Honda Integra Type R

True fans of the Acura Integra know how good the Type R variant was, and its legend seems to grow with its age. But, before the Acura model came to the United States in 1997, the Honda (not Acura!) Integra Type R went on sale in Japan in 1995. You want to top those Acura versions, which are now highly coveted by American Honda enthusiasts? Take this newly importable first-year Honda version, which came with a screaming 1.8-liter inline-four that developed 197 horsepower and 8,000 rpm, plus styling and engine upgrades exclusive to the Japanese domestic market. (JDM).

Nissan Rasheen

You’ve probably never heard of the Nissan Rasheen, a square little wagon that looks like the result of a crossover experiment involving a Volvo, a Jeep Cherokee and maybe a LaForza SUV. Thanks to its micro scale – the Rasheen is tiny! – and its derpy appearance, the Nissan is cute and friendly. Nissan fitted the Sunny-based Rasheen with all-wheel drive and offered a number of engine options, and it could look less pedestrian with a few styling tweaks and maybe a few small off-road tires.

Mitsubishi Pajero Mini

Wait, isn’t the Pajero a beefy SUV? Yes, but this is the Mini version. The Pajero Mini is a genuine Kei car, named after the “Kei” class of micro-cars in Japan that allows owners to reduce vehicle taxes and limits engine size and overall dimensions. Whether you think it looks like a smashed version of the Mitsubishi Galant of the era mixed with a retro Outlander, or a shrunken Pajero, it’s adorable. Because Kei cars are exclusive to Japan, bringing one to the United States is an easy way to stand out at your local Cars and Coffee gathering. No kidding, everyone has seen a Lamborghini, but how many Mitsubishi Pajero Minis have you seen? Exactly. Plus, imagine what kind of trails this could fit on that even a Jeep Wrangler couldn’t!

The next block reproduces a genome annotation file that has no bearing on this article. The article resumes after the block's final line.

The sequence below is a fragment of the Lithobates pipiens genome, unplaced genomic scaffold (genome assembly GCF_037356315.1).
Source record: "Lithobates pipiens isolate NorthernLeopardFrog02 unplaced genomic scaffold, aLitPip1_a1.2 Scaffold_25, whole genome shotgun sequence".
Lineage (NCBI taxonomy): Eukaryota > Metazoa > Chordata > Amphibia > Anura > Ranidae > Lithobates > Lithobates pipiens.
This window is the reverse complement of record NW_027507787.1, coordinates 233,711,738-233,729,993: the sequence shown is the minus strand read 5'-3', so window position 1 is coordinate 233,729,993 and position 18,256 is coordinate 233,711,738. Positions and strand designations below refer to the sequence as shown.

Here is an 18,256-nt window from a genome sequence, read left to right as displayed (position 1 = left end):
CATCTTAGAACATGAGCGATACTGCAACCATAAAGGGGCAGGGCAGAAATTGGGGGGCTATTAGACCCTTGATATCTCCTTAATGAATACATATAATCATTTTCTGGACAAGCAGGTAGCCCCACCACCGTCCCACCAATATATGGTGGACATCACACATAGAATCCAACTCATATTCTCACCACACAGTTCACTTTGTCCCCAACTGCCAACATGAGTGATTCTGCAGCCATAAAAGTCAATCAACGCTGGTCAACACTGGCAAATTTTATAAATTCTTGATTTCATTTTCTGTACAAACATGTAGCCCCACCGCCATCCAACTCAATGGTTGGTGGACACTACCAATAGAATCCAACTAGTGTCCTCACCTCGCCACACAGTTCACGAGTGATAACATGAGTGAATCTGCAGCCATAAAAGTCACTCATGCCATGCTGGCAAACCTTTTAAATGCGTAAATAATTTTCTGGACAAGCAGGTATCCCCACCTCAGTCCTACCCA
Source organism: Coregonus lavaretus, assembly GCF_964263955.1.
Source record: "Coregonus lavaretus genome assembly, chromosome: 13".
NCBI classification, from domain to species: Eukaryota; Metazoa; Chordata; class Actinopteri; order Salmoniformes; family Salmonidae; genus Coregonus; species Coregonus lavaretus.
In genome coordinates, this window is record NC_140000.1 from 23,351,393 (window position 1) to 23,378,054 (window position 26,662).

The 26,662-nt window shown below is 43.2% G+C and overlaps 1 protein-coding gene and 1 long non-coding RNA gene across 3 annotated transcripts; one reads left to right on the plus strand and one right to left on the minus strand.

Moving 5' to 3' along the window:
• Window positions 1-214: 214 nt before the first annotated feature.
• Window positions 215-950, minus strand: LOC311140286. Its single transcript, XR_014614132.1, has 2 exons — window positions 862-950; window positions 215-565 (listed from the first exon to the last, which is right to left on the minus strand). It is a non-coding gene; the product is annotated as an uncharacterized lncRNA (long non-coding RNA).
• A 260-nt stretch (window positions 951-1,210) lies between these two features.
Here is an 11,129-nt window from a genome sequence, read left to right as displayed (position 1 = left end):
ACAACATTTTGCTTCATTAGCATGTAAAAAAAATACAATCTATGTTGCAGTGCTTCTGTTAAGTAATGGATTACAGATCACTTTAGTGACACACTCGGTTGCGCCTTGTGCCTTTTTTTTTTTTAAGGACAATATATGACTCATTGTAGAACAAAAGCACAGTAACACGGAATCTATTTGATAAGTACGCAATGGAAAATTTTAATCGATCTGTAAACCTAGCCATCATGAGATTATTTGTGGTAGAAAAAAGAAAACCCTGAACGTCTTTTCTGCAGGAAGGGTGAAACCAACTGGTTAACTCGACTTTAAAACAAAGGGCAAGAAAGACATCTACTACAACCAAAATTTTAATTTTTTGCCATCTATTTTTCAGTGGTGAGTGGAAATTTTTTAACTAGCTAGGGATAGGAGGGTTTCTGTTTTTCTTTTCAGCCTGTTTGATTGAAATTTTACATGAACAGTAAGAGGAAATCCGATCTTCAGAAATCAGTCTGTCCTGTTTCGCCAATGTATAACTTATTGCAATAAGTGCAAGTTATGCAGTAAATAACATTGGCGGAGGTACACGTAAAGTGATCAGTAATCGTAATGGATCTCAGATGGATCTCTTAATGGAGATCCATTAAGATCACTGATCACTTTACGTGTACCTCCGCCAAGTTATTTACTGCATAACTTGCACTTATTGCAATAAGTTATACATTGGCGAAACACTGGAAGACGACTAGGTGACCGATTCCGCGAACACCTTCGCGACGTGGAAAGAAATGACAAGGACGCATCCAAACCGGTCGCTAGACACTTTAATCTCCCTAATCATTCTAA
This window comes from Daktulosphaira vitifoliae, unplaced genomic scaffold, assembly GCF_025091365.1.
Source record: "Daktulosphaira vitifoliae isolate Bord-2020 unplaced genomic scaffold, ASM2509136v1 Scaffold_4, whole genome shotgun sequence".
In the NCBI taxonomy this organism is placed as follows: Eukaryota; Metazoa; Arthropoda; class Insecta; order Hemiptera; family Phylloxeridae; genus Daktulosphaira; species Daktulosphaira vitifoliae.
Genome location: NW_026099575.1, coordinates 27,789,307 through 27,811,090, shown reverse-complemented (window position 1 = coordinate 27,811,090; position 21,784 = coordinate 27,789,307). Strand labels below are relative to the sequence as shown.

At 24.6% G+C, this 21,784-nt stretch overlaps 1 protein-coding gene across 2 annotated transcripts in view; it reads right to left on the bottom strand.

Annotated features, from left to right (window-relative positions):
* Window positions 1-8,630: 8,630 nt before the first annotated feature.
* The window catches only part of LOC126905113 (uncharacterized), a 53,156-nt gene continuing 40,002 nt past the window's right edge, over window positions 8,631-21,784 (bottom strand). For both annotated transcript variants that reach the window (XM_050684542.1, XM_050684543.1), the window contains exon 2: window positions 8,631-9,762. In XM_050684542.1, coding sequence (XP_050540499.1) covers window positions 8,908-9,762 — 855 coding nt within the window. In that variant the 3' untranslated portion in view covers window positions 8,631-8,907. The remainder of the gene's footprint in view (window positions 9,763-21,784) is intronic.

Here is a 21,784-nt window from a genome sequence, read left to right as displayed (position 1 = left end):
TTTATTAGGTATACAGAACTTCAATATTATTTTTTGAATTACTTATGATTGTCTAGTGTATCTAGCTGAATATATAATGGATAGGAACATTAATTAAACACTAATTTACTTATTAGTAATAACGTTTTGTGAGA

Think of the MG F as Brits embrace Toyota’s MR2 mid-engined sports car. The MG F, like the MR2, is a small mid-engined convertible (okay, the MR2 was more of a targa, but you get the idea). Apparently the design of the MG was inspired by the Ferrari 250 LM. Beyond the F’s round headlights, consider this missed mark. But hey, the MG F was still one of Britain’s last affordable sports cars when it was launched and until production ended in 2002.

Audi A8

Yes, we know it’s an S8, imagine it with less “S” logos and you get the idea.

The Audi A8 didn’t make its way to the United States until 1997, but it was first released in 1995. That means if you want one of the first A8s ever made, you can scour the internet for trying to find a German- market model to import. In his initial review for Top of the line (episodes are available on MotorTrend On demand!), host Jeremy Clarkson called it one of the most comfortable cars he had ever driven, better than contemporary BMW 7 Series and Mercedes S-Class sedans. It’s quite a compliment for Audi’s first real attempt at a full-size luxury machine aimed at the big guns of the luxury segment.

Toyota Mega Cruiser

Rounding out this list of desirable metals in the overseas market is this decidedly American thing, the Toyota Mega Cruiser. Consider it Japan’s answer to the Hummer. It was large, designed primarily for military use, and you’ll definitely want to swerve if you see it behind you on the highway. The Mega Cruise is also mega cool, and you can finally make your Hummer-driving neighbor jealous for having something just as big, but more exotic and exclusive in every way. Also, hey, gas is cheap right now, so go crazy.